Elise does a bit of YouTube and has a three light set up for her videos. Fine for video but not so good for photography. As you might have seen I have been exploring the use of artificial light in photography and seem to be on the, if not right path, then certainly a path that is taking me somewhere. So, I wasn’t a fan of these video lights and thereofre set up my own. A flash, that would flash into an umbrella and the light would come back through an translucent white diffuser giving off a nice soft light. Yes I’m a big softy! I had a new led light to act as a hairlight, and was able to turn the power down so it wasn’t too harsh.

Elise started off and it interests me immensely to see somebody else start working and see how they interact with the model. The model being Cloé already made up by Maureen. I would take the occasional “behind the scenes” for Elise. I wasn’t happy with the light, so when it was my turn I turned everything off and just allowed my lights to work their magic. i’m becoming a fan of this soft light and seem to have understood the basics of how it might work and what it might do for me.

Cloé wa already “warmed up” if you can say that, and we started talking about her complexes about the way she looks. I showed her the first photos that we were getting and she seemed happy with the way it was going. I shoot RAW and JPEG at the same time. It means that I can see my black and white image on the screen and it gives me an idea of what I will achieve later whilst editing. I will however only edit my RAW file, as each pixel contains so much more information than a JPEG file, and although less destrucive than back in the day, it is still a feature of JPEG files even though they have progressed immensely over the last 15 years.

We kept talking and caught her laughing at some of my Dad jokes that she hadn’t heard before. I would see a picture I like and then activate the shutter. The first few reminded me of Anne Frank, and what she might have looked like had she have survived the war. Now I’m feeling sad about all that suffering in the camps. What an utter waste of human life.

Anay, we kept going and the feeling of the photos changed and looked slightly more modern. It is 2021after all. I switched to the X100F which is usually for street photography but holds it’s own in a studio environment, and the 35mm equivalent lense was great for getting some full body shots. The fact that Cloé was sitting on the floor gave a very flattering angle and I think I might just have to do it more often.

Before showing you the photos I would like to say a huge thank you to the three girls for putting up with me and the very generous feed they gave me. It gives one such a boost, and at the moment it’s a wonderfull thing to have. Covid is getting right on my wick, and although I know that this situation is temporary, it feels slightly less temporary.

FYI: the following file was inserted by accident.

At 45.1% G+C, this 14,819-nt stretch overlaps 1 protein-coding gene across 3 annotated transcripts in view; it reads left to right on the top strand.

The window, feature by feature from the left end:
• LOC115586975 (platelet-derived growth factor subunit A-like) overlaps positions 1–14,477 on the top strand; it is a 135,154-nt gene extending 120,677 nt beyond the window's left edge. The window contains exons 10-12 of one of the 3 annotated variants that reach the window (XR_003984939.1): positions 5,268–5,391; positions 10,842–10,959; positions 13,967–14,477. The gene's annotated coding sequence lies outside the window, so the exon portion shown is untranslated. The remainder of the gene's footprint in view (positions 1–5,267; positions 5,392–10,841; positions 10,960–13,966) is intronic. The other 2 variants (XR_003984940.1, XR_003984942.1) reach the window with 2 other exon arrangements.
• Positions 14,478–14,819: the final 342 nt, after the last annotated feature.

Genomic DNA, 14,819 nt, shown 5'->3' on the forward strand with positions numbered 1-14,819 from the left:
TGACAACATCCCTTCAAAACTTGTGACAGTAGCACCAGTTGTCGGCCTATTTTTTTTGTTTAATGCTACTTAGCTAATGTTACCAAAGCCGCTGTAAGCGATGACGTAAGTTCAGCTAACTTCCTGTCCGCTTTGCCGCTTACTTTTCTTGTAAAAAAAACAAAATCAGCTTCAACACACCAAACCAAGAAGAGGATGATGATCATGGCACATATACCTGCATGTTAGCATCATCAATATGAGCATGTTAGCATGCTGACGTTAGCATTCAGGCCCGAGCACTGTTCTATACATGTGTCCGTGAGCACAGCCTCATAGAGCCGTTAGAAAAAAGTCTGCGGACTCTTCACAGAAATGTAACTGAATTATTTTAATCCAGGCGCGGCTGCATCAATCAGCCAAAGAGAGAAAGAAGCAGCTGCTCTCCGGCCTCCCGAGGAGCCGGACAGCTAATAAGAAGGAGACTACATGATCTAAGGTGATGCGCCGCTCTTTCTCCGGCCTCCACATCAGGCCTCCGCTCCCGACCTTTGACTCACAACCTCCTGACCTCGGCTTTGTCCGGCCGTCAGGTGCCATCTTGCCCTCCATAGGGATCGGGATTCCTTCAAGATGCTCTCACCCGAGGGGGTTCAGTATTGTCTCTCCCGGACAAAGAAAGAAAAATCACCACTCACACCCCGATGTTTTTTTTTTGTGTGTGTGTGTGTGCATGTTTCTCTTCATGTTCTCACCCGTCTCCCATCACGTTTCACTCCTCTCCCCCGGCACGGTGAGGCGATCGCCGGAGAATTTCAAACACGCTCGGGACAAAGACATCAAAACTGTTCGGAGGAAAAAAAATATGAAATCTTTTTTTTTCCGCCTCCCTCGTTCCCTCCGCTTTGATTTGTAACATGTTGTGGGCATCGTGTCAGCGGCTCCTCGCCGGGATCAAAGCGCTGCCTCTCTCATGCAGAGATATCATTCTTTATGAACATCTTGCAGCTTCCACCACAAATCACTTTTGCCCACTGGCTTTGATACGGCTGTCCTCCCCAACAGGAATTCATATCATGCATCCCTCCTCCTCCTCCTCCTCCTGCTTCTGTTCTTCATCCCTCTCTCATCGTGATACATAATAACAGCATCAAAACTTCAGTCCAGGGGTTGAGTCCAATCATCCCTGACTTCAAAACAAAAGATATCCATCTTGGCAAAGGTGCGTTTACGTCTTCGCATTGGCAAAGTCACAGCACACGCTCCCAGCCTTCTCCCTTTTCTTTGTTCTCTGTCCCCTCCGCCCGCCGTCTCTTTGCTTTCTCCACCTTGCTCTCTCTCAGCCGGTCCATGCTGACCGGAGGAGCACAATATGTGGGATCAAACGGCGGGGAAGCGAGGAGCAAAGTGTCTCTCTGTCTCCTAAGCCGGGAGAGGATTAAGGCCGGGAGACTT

So the tools used for this shoot… Canon 6D Mark 2 with a 50mm F1.8 lens, a Fujifilm X100F with a converter so I could go from a 35mm equivalent to a 50mm equivalent. The fash was a GODOX TT600 speedlight with GODOX X1T triggers.

Barber shop portraits

Dear Reader,

I have neglected you and have been away for some time. I needed to get rid of the introspection and get over it. I have also tried to learn new things and have been experimenting with using speedlites and light modifiers. Now you have already seen the beginnings of this exploration, but I have managed to find new victims, I mean models and was even asked by my barber if I could take some photos for them too.

My father always taught me to be good to people. Goodness will never be wasted. If somebody throws it back in my face then it is a réélection on them and not me. As long as my motives are pure then all is good, so to speak. I have been to that barbershop since it opened and have followed their progress over the years. When I am in Nantes I seem to always have a camera around my neck, as you never know when that “shot” would come along. And whilst waiting my turn I might take a couple of photos and I would of course give them a copy of each photo.

I am more an introvert so the idea of meeting a complete stranger and building a quasi instant rapport with the person is a pretty daunting prospect. Maybe it is what is the most difficult for me. I have been given various means of getting through this scary barrier. Some say, fake it ’til you make it, but it’s not really for me. One thing I did use was get the person to pretend being in a photobooth. I’m generous and so give them 5 shots instead of four, to pull funny faces and get it out of their system. It generally works and I encourage the person in front of the lens, and show them the first images and get them more at ease… I suppose if it works, then it works.